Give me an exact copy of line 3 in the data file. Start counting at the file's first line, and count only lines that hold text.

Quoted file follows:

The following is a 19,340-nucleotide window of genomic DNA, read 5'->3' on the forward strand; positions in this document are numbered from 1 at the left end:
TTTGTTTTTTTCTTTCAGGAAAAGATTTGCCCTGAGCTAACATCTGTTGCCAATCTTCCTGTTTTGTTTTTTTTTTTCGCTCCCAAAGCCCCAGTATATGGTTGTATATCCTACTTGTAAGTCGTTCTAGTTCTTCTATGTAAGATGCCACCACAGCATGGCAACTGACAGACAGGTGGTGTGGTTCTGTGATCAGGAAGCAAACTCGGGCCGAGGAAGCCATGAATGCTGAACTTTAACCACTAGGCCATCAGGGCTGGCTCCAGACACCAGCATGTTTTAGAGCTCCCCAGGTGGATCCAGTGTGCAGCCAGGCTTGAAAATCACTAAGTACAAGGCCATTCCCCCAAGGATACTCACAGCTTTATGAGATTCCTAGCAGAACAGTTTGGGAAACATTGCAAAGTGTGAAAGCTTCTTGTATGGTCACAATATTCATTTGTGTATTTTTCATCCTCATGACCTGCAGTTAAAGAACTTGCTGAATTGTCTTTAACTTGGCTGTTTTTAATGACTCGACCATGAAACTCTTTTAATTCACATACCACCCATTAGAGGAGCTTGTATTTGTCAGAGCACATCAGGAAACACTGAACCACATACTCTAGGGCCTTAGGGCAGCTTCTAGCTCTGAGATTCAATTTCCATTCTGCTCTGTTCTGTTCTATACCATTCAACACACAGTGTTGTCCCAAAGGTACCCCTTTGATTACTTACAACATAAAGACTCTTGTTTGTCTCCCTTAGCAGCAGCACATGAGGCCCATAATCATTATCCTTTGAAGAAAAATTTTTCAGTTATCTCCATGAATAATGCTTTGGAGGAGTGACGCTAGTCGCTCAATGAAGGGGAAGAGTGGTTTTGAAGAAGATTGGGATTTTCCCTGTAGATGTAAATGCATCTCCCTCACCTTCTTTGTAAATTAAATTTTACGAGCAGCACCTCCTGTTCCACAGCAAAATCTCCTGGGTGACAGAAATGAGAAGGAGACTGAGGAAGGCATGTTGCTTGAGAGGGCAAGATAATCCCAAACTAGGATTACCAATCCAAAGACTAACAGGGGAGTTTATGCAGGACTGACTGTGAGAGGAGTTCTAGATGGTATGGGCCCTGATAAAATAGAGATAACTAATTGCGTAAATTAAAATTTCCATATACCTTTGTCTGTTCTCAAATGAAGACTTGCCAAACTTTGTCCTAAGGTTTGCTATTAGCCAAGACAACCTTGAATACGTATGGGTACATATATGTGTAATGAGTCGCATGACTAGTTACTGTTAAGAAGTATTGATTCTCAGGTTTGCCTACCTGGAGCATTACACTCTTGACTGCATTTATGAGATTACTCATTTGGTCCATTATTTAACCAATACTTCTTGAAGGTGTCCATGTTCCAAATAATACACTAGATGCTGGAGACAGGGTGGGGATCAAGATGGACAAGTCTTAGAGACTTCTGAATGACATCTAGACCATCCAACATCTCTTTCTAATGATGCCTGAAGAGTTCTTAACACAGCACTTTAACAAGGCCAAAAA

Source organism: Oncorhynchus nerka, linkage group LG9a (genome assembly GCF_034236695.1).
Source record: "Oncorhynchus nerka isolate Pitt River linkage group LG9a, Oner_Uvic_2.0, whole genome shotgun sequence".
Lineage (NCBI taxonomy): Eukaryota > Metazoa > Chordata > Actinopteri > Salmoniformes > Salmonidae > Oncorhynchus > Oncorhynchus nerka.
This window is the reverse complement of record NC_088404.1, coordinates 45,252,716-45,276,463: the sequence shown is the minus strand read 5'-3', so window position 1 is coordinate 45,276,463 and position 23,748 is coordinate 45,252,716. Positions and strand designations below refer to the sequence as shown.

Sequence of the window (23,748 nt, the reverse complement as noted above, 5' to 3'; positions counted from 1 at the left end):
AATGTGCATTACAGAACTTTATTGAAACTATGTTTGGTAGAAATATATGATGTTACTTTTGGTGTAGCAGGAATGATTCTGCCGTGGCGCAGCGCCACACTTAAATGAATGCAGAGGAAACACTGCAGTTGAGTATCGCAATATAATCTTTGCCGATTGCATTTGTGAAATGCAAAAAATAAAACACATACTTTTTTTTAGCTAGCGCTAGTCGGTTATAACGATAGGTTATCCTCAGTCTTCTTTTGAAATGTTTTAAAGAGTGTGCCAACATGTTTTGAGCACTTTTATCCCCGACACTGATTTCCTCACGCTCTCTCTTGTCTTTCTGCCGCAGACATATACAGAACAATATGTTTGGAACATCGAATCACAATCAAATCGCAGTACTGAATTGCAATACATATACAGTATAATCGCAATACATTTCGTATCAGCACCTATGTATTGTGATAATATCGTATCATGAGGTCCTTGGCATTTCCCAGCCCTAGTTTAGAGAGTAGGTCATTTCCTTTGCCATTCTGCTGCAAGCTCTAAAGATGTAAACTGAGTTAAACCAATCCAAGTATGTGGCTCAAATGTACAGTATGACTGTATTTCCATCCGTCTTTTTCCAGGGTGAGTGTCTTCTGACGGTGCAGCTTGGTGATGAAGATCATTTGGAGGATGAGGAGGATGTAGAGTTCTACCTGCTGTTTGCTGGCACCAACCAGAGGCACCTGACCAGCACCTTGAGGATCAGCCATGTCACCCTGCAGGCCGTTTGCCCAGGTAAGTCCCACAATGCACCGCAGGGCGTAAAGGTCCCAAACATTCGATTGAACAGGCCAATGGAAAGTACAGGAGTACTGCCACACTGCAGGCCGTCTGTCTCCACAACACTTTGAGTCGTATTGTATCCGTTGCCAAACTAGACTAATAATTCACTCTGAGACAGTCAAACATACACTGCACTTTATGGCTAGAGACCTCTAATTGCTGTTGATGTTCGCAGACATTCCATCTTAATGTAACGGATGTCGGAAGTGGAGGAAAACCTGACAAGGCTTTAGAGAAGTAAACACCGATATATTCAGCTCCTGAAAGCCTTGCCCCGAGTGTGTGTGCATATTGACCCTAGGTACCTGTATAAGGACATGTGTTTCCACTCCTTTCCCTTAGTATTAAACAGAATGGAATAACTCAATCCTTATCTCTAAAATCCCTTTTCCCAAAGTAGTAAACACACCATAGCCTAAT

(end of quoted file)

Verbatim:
Source organism: Oncorhynchus nerka, linkage group LG9a (genome assembly GCF_034236695.1).